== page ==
For about the entire calendar year during the 2012-13 offseason, there was plenty of smoke surrounding the idea of Alabama head coach Nick Saban taking over at Texas for former Longhorn head coach Mack Brown. It turns out there was a little bit of fire, too.
Well, maybe a spark.
That spark, according to Monte Burke, author of the unauthorized book Saban: The Making of a Coach (via the New York Times), was generated by Saban himself.
According to Burke's article, which was adapted from the book, a friend of Saban's agent, Jimmy Sexton, reached out to University of Texas regent Wallace Hall prior to the Crimson Tide's BCS National Championship Game victory over Notre Dame. Sexton's friend told Hall that Saban was interested in becoming the coach at Texas, despite the fact that Brown was already in place as the Longhorns' head coach.
What transpired next is a blueprint in coaching search "ethics" and a lesson in how to create plausible deniability for coaches who don't want it to be known that they're actively searching for a job.
Shortly after the title game, Hall allegedly met with Tom Hicks, the brother of Texas regent Steve Hicks and former owner of the Texas Rangers and Dallas Stars, for a scheduled conference call with Sexton in which another party provided Sexton's number to Hall.
Simply put, "Texas reached out to Saban," rather than the other way around, based on this shadow game.
As we all know now, it didn't work out.
Hicks couldn't convince Brown to retire and focus on a role in television, Brown coached one more year before resigning, Charlie Strong was named his replacement in January 2014 and Saban received a raise and extension through the 2021 season for $6.9 million per year before bonuses.
"I knew that if Mack stepped down, there would probably be an opportunity, but it wasn't something I was interested in doing, not at this stage in my career," Saban told ESPN.com's Chris Low in December 2013.
All part of the plan?
As SEC Network's Paul Finebaum noted on The Opening Drive on WJOX in Birmingham, Alabama, on Monday, Saban was close to making the jump.
It's very realistic that Saban could have played Texas in order to get that raise, or perhaps he genuinely was interested in moving to Austin. Burke states in the story that, at the time, Saban was frustrated with special pressure at Alabama that essentially made it national title or bust.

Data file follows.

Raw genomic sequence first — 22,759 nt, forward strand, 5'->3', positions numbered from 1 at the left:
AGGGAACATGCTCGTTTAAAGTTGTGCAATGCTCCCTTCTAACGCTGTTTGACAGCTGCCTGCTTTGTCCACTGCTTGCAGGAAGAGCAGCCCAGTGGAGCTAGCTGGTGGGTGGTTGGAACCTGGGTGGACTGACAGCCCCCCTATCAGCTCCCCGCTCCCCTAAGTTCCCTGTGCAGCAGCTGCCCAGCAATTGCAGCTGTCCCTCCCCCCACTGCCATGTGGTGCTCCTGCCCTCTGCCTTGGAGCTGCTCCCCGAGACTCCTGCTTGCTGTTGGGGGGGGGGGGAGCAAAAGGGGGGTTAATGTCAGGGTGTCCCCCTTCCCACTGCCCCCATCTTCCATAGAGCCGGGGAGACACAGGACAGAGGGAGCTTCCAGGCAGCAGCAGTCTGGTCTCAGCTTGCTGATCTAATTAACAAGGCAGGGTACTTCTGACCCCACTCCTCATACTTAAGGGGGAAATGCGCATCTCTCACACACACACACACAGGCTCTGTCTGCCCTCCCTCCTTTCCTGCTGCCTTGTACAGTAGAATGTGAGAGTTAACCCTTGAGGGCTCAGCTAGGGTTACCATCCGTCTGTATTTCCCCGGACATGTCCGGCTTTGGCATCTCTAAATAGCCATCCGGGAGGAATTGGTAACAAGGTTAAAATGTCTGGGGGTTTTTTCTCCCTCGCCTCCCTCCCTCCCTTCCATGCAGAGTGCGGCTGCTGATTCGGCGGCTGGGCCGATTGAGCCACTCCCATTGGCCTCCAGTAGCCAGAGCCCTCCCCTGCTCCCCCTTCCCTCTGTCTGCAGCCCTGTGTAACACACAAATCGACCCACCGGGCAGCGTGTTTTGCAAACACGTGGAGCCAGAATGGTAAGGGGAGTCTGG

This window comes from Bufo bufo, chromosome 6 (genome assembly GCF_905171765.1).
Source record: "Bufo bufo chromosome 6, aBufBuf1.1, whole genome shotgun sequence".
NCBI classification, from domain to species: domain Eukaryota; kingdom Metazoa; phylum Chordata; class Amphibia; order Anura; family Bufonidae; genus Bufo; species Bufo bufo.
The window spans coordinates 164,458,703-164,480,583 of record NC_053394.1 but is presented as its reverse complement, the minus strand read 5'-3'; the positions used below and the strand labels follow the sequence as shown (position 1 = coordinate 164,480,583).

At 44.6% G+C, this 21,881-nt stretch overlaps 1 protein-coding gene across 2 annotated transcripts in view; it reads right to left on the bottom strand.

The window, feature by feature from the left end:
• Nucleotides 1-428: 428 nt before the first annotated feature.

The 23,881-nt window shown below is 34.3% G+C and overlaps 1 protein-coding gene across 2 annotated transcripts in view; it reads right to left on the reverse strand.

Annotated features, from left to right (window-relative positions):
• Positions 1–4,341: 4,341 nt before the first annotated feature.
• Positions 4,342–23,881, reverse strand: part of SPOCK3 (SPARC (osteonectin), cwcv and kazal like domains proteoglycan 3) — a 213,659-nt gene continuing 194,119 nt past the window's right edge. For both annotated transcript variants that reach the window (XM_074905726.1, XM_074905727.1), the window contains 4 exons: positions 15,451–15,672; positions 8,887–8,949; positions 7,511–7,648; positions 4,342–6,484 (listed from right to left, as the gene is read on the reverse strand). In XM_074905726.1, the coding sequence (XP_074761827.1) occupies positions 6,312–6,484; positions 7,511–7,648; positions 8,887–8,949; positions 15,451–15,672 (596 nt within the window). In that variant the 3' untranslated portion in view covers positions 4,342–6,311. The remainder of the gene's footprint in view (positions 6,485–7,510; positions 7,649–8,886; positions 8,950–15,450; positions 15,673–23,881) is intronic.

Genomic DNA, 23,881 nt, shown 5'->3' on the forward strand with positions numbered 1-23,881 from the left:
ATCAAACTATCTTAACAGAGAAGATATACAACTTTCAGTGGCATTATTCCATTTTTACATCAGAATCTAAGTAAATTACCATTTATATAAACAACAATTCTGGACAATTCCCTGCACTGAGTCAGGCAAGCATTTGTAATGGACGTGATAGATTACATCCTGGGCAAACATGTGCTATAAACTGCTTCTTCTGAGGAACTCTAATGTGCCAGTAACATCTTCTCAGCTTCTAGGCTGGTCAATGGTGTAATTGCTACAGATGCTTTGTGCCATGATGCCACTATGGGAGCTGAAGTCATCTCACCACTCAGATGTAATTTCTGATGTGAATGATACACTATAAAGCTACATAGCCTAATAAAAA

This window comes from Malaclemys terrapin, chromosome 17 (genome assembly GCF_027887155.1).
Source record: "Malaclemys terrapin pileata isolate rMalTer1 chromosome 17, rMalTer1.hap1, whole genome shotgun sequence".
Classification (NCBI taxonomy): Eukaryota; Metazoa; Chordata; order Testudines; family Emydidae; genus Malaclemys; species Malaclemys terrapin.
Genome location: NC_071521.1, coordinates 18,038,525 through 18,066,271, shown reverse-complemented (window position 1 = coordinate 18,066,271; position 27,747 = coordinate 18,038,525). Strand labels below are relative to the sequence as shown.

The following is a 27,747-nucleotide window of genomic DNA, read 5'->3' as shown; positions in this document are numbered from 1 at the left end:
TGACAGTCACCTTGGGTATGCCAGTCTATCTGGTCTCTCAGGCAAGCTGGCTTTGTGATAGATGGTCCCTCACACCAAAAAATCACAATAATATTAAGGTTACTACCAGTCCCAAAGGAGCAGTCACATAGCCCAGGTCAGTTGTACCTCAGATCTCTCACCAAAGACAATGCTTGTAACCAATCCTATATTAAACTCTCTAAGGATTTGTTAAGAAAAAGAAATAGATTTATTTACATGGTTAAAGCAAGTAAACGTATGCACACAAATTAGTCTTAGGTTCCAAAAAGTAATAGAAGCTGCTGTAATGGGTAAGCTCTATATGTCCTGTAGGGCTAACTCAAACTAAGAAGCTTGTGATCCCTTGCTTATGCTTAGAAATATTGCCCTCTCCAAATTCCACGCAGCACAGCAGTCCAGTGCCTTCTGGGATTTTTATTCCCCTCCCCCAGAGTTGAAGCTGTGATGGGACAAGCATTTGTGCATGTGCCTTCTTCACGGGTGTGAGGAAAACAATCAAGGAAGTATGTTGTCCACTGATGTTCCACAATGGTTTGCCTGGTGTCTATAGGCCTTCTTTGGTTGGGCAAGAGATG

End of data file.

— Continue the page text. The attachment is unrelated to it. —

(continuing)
This isn't the first we've heard of this pressure. Terry Saban, Nick's wife, told Sharon Terlep of the Wall Street Journal prior to the 2013 Iron Bowl with Auburn (when Brown was still employed by Texas) that, despite those unrealistic expectations, they weren't leaving for Texas.
"You come to a crossroads and the expectations get so great, people get spoiled by success and there gets to be a lack of appreciation," Terry Saban told Terlep. "We're kind of there now."
Yes, Saban lobbying—or perhaps leveraging—for a job that was at the time occupied by somebody else is very Bobby Petrino-ish of him. Remember when Petrino was Louisville's coach in 2003 and met with Auburn officials about their job, which was then occupied by Tommy Tuberville? All situations are different, but this is about as close as we've come in college football to repeating that drama from 2003.
Is it out of bounds for a coach to actively seek out a job that isn't vacant—even for leverage purposes?
Yes, but this kind of thing likely happens much more than we hear about publicly.
Agents are in the game of getting their clients' names out as much as possible. Every November and December, when jobs look like they're going to open up or become vacant, names get tossed around in stories, on the radio and on television like they're hot cakes.
Whether you're a Saban fan or think he's a snake based on his previous employment stops and the way he left those jobs, his flirtation with Texas shouldn't change your opinion of him one way or the other. The contract extension he signed with Alabama last year will likely be the last for the 63-year-old Saban, and whether it was in Austin or Tuscaloosa, he was looking for a long-term commitment and even more financial stability to close out his coaching career.
He got that, and used the instability in Austin to his advantage.
Good for Saban.
He knew the game, played the game and won the game.
Quotes were obtained firsthand unless otherwise noted. Barrett Sallee is the lead SEC college football writer and national college football video analyst for Bleacher Report, as well as a host on Bleacher Report Radio on Sirius 93, XM 208.
Follow Barrett on Twitter @BarrettSallee.